Lauren Zenreich: It changes with every show and if they’re available because a lot of rehearsing is going on and people are in other shows. It [also] depends on how big the show is and how complicated it is because if it’s a really easy set I can get everybody to come in and paint the base coats and stuff and they’ll come in and do the detail work but there are a lot of people who do a lot of detail work so I want to get them. I remember in The Drowsy Chaperone, it’s a big set. There’s an airplane on that stage and a whole apartment and we did not have enough time [separately] to do the whole thing so we split it up three ways. We said I can do a third of it, if you do a third of it, then I’ll do it. We wound up doing three people as the decor management. That worked out so great. The thing about BCP is we have a really high bar when it comes to professionalism and the sets look amazing. We’re really happy about that. The acting is terrific. The lighting, the stage direction, and the directors are great and everybody just really wants to make the show. It’s kind of like-  I don’t know if your audience knows about The Little Rascals.

Stormy Bell: I’m sure some of them have heard of The Little Rascals.

Lauren Zenreich: There was a little TV show that a group of kids would get together and let’s put on a show! Well this is what we’re doing.

Stormy Bell: Wery cool.

Lauren Zenreich: I’m very happy to be able to help do this and be part of it.

Stormy Bell: What was the largest show or set that you had to create or do?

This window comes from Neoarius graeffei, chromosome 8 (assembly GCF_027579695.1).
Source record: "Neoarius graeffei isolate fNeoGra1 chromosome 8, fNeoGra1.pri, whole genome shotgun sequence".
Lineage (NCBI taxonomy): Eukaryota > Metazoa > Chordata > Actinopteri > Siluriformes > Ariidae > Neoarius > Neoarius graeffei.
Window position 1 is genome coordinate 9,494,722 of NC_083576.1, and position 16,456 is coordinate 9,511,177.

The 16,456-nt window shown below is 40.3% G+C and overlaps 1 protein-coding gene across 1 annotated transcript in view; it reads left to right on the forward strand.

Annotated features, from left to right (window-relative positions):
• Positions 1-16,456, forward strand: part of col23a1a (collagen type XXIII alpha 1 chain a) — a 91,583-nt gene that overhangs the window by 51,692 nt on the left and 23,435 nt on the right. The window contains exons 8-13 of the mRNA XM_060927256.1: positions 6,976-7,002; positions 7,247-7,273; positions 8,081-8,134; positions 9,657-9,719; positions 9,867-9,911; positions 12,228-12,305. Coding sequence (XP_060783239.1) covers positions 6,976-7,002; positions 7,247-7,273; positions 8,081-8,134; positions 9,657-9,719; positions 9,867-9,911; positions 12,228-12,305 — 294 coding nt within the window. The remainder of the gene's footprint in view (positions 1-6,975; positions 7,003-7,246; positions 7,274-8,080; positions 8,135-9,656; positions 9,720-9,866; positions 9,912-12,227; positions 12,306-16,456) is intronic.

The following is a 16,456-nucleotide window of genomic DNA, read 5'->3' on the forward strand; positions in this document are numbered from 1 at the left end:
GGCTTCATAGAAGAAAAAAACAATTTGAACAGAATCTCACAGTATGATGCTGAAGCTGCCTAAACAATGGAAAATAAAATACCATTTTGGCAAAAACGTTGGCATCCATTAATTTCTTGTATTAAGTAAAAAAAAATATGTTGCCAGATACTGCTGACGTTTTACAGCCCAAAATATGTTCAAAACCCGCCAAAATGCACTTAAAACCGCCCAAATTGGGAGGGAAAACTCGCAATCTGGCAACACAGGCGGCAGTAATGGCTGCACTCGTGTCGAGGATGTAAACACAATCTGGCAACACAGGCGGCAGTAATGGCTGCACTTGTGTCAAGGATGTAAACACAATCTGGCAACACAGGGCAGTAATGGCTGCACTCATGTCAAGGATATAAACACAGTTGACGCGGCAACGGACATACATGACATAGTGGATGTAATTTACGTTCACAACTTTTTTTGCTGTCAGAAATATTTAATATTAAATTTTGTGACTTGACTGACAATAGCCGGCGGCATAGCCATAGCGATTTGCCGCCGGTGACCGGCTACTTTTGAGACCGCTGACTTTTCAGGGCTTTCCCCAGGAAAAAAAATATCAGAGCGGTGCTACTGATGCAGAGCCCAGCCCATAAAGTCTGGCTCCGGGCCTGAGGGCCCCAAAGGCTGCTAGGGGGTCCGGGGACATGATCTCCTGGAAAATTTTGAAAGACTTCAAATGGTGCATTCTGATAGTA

Lauren Zenreich: Well the largest one is probably Man of La Mancha.

Stormy Bell: Okay.

Lauren Zenreich: I actually have pictures of that if you’re interested.

Stormy Bell: Oh you have pictures! Show me some pictures. Let’s see what the Bergen County Players look like.

Lauren Zenreich: This is Bergen County Players little firehouse theater [that] used to be a firehouse. An actual firehouse. This is a picture of the 75th season but we’re up to 90! 90 years of being in Oradell, New Jersey, putting on these plays. It’s just pretty amazing.

Talk about volunteers. These are volunteers. Some of them are actors, some of them do the lighting, the design, the sound, and everything. I am in the middle there holding one of my pieces. These blocks are all individual blocks that I made from foam and we cut them out, that’s what the set looks like, 298 of them.

Stormy Bell: Oh my goodness.

Lauren Zenreich: The staircase case comes up and I did the floor too. I’m probably crazy to do that because it took me like seven hours and nobody can see it until you actually walk on it. It was a really wonderful show. I had to cut them out and I stripped off the backing and we used acetone to texturize it. These are the ladies who would sit out there because it’s acetone, you gotta be outside.

Stormy Bell: You need to, yes.

Lauren Zenreich: They’re stressing that and painting it in four different colors because of the lighting and I needed it to change with the lighting changes so everybody was doing different colors on them. Now of course you can see we’re not having any fun at all.

Stormy Bell: Oh, no fun at all!

Lauren Zenreich: No fun at all.

Lauren Zenreich: Everybody had a wonderful time doing this. That was Man of La Mancha.

Stormy Bell: Wow.

Lauren Zenreich: That was summer. That was our first show.

Stormy Bell: That was your summer so you worked on it all summer too to get it ready.

Lauren Zenreich: Yeah. I did a lot of experimenting to see how that worked because they all had to go up. What we did was kind of interesting. Somebody asked us how many stones there were and we took a little laser to count them all and it turned out there were 298. What was really interesting is [that] the address of the theater is 298 Kinderkamack.

Stormy Bell: That’s funny. You couldn’t have planned that.

Lauren Zenreich: It was meant to be

Stormy Bell: Very good. You know, I had all these questions lined up and you’ve covered most of them. You are telling me before we started recording, there’s an opportunity coming up for you with Bergen County Players in the town?